To summarize: given the lack of clear legal authority on copyright claims over patent materials in most countries, any blanket assertions that such claims are or aren't valid should be treated skeptically. So while the theoretical issues here are fun to talk about, anyone who needs to know their potential level of risk (as a defendant) or viability (as a plaintiff) should contact their friendly neighborhood IP attorney.

I. This is a pretty hypothetical question

The question of whether there are enforceable copyrights in patent application materials is almost entirely theoretical. Copyright cases based on patent specifications are vanishingly rare, and in the US (and many other countries), binding legal authority on them appears to be nonexistent.

(That said, speaking of things that should not be taken seriously: AFAIK nobody has really attempted to conduct a comprehensive search for this kind of patent-copyright litigation, and even in the US where records are comparatively accessible, trial-court cases that don't reach a final judgment can be very hard to find. So my assertion that they are "vanishingly rare" should also be taken with a healthy dose of salt. Some cases may be quietly settled, as happened for example in at least one of the rash of suits over "prior art" documents that were brought in the US in the early 2010s. The most that can really be said is that no such case appears to have ever proceeded as far as an appellate ruling.)

Indeed, even statements by government bodies in this area often have to be taken with skepticism. The USPTO, for example, does not have rulemaking authority over copyright law. Thus, the MPEP/CFR sections sometimes cited with regard to copyright assertions -- even supposing that they are not, as they appear to be, based on pre-1990 US copyright law that required copyright to be expressly asserted -- would have little if any bearing on a copyright case in the US federal courts.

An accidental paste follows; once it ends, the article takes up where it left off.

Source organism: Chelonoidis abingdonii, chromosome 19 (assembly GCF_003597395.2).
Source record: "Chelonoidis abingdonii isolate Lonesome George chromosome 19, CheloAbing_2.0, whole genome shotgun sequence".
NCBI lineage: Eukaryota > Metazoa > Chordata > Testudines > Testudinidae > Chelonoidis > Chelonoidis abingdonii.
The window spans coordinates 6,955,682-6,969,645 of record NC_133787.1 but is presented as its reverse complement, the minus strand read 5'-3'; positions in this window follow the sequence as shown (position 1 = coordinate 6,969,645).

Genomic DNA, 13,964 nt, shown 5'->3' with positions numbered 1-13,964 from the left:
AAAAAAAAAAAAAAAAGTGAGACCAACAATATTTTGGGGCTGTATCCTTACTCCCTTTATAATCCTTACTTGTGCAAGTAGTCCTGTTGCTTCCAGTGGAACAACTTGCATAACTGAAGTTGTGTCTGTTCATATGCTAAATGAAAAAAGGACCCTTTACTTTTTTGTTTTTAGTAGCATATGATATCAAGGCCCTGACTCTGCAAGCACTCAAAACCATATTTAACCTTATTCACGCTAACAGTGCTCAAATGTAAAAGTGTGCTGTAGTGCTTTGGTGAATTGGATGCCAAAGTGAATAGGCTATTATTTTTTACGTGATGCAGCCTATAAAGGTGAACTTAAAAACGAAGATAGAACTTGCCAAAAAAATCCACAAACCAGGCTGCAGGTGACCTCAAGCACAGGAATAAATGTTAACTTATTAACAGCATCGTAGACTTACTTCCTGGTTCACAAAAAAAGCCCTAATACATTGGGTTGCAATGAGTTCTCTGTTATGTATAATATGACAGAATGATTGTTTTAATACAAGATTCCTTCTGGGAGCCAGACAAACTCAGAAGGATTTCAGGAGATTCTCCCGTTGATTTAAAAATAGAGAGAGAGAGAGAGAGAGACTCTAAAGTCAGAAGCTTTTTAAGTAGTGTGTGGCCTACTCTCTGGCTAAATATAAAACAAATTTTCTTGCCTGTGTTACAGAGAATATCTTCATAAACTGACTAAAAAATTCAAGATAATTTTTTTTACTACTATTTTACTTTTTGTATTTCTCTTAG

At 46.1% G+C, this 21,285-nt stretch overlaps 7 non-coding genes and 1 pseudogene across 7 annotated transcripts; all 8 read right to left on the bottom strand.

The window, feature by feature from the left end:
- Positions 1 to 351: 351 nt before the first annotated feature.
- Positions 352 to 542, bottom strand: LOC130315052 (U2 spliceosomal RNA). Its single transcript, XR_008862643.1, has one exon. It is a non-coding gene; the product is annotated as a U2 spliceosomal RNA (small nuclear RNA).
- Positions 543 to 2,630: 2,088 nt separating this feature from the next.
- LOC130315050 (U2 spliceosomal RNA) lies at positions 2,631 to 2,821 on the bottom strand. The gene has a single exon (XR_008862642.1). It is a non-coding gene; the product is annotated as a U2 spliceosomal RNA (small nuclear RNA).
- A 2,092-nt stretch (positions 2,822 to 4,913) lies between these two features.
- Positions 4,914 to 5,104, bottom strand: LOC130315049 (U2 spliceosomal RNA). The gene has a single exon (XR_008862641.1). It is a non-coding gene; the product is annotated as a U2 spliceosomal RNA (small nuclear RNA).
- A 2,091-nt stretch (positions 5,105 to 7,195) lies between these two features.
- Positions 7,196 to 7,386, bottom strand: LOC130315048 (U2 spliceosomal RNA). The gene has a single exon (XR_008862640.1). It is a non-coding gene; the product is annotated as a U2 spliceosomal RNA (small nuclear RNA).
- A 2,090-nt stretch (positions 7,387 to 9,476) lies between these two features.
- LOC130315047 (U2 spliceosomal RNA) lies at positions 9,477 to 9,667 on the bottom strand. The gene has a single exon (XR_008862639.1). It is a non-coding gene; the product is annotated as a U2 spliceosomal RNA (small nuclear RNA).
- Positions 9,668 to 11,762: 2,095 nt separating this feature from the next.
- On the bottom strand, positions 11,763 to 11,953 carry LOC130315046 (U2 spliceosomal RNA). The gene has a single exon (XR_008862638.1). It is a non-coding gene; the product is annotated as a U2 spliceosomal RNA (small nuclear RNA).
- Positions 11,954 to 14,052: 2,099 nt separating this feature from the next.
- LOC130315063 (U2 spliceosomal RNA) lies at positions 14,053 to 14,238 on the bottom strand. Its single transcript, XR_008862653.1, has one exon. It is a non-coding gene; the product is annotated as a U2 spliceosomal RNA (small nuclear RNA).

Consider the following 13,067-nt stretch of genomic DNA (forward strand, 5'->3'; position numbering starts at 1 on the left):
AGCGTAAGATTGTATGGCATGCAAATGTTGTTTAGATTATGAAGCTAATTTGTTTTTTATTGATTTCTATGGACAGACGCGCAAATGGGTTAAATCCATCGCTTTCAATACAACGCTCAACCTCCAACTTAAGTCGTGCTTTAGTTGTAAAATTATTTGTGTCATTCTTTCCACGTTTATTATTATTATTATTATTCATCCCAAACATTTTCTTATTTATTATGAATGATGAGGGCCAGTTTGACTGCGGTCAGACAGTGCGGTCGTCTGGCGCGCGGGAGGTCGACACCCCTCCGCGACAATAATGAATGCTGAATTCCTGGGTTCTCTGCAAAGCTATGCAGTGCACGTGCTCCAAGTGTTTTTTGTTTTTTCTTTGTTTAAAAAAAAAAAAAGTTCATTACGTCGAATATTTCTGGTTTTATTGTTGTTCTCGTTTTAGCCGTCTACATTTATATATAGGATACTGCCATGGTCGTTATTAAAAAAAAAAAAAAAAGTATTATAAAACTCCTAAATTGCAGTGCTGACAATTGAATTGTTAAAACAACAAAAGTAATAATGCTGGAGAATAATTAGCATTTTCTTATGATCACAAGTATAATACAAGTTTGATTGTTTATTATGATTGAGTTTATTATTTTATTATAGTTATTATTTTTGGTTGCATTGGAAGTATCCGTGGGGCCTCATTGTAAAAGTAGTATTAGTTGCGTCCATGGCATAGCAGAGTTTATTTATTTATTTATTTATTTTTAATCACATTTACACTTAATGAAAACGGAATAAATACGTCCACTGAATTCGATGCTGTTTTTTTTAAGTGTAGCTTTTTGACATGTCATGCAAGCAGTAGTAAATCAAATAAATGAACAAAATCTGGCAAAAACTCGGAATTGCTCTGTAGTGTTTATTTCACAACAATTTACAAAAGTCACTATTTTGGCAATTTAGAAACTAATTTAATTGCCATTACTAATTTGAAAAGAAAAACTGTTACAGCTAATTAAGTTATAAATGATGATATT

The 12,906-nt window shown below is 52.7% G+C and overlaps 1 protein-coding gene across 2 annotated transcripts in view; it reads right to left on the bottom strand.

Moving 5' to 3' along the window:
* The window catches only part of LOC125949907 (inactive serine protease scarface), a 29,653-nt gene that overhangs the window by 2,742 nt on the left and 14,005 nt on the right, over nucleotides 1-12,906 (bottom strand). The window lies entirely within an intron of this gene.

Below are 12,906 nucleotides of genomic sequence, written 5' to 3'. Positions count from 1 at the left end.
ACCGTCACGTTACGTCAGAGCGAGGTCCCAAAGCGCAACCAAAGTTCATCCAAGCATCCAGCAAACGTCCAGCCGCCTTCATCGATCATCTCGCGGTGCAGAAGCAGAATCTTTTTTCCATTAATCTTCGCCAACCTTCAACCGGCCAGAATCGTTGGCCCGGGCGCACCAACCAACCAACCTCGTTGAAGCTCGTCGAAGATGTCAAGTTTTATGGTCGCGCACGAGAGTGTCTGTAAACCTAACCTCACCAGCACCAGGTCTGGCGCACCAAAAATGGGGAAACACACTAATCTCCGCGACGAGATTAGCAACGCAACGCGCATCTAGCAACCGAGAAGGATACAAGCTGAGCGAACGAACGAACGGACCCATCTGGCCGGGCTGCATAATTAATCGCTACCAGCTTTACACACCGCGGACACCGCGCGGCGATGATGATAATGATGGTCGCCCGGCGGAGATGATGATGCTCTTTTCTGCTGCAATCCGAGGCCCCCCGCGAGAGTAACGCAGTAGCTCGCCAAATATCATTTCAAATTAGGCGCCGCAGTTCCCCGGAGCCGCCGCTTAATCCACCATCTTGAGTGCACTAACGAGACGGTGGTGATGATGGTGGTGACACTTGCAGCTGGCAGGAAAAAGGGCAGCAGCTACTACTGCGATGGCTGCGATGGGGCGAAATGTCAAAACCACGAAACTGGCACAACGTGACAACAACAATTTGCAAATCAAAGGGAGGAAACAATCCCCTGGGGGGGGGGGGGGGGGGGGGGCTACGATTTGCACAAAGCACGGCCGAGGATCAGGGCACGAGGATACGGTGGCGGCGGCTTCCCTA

II. There are a lot of different copyrights that could be involved

The potential copyrights in a patent application may vary greatly. For example, the questions of the ownership and allowable scope of use would be very different with respect to:

1) specific boilerplate paragraphs used by a law firm (as in the original question here),
2) a specification cooperatively drafted by a patent agent and group of inventors for the specific purpose of submission and publication to a patent office,
3) drawings by a third-party professional illustrator that are used in a patent application with the illustrator's consent, and
4) third-party text or drawings incorporated in a patent application or grant without the copyright owner's consent.

Looking at #1, notably, at least one knowledgeable US observer has concluded, based on the unexpected difficulties that defendant law firms faced in defeating copyright claims based on prior art documents, "[t]he use of copyrighted materials to fulfill legal obligations in governmental proceedings is most likely fair use, but it’s not the 'slam dunk' defense that many once thought it was." Whether that would extend to something like one firm copying another firm's boilerplate is unclear.

Looking at the example of drawings, the US doctrine of "fair use" and the apparent UK exception for "disseminating information" would excuse most patent-scraping operations even where the patents include copyrighted illustrations. But even under those US and UK doctrines, it's far from clear that a company would be free to (for example) reuse suitable drawings from a competitor's patent application in its own proprietary materials, particularly if the company's purpose were merely to save on illustration costs rather than to provide any information about the competitor's application. And many countries do not provide the relatively generous copyright exceptions that the US and UK do.